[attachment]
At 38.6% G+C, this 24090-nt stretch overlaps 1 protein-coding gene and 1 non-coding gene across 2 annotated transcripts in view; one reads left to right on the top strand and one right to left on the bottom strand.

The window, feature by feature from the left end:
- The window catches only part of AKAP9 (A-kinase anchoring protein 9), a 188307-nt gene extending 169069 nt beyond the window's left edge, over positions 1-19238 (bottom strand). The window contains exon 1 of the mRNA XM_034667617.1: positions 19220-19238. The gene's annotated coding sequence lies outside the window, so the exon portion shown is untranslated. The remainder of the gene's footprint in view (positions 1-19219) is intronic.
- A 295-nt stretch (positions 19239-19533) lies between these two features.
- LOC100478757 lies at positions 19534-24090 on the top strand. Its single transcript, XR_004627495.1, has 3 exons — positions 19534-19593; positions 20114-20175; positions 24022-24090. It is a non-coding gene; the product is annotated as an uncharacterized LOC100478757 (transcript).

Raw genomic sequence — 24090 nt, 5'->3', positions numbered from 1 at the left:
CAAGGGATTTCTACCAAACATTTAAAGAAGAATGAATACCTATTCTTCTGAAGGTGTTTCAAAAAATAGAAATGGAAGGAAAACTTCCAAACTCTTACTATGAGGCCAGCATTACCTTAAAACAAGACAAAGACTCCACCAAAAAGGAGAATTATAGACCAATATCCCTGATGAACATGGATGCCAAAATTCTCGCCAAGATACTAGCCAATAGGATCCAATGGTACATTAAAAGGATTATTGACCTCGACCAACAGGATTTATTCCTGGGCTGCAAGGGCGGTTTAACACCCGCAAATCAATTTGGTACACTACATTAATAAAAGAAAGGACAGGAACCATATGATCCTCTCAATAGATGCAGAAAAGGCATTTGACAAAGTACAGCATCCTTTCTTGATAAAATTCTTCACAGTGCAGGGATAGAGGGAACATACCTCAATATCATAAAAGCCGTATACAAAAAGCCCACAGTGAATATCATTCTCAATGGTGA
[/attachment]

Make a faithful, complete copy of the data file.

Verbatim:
At 38.6% G+C, this 24090-nt stretch overlaps 1 protein-coding gene and 1 non-coding gene across 2 annotated transcripts in view; one reads left to right on the top strand and one right to left on the bottom strand.

The window, feature by feature from the left end:
- The window catches only part of AKAP9 (A-kinase anchoring protein 9), a 188307-nt gene extending 169069 nt beyond the window's left edge, over positions 1-19238 (bottom strand). The window contains exon 1 of the mRNA XM_034667617.1: positions 19220-19238. The gene's annotated coding sequence lies outside the window, so the exon portion shown is untranslated. The remainder of the gene's footprint in view (positions 1-19219) is intronic.
- A 295-nt stretch (positions 19239-19533) lies between these two features.
- LOC100478757 lies at positions 19534-24090 on the top strand. Its single transcript, XR_004627495.1, has 3 exons — positions 19534-19593; positions 20114-20175; positions 24022-24090. It is a non-coding gene; the product is annotated as an uncharacterized LOC100478757 (transcript).

Raw genomic sequence — 24090 nt, 5'->3', positions numbered from 1 at the left:
CAAGGGATTTCTACCAAACATTTAAAGAAGAATGAATACCTATTCTTCTGAAGGTGTTTCAAAAAATAGAAATGGAAGGAAAACTTCCAAACTCTTACTATGAGGCCAGCATTACCTTAAAACAAGACAAAGACTCCACCAAAAAGGAGAATTATAGACCAATATCCCTGATGAACATGGATGCCAAAATTCTCGCCAAGATACTAGCCAATAGGATCCAATGGTACATTAAAAGGATTATTGACCTCGACCAACAGGATTTATTCCTGGGCTGCAAGGGCGGTTTAACACCCGCAAATCAATTTGGTACACTACATTAATAAAAGAAAGGACAGGAACCATATGATCCTCTCAATAGATGCAGAAAAGGCATTTGACAAAGTACAGCATCCTTTCTTGATAAAATTCTTCACAGTGCAGGGATAGAGGGAACATACCTCAATATCATAAAAGCCGTATACAAAAAGCCCACAGTGAATATCATTCTCAATGGTGA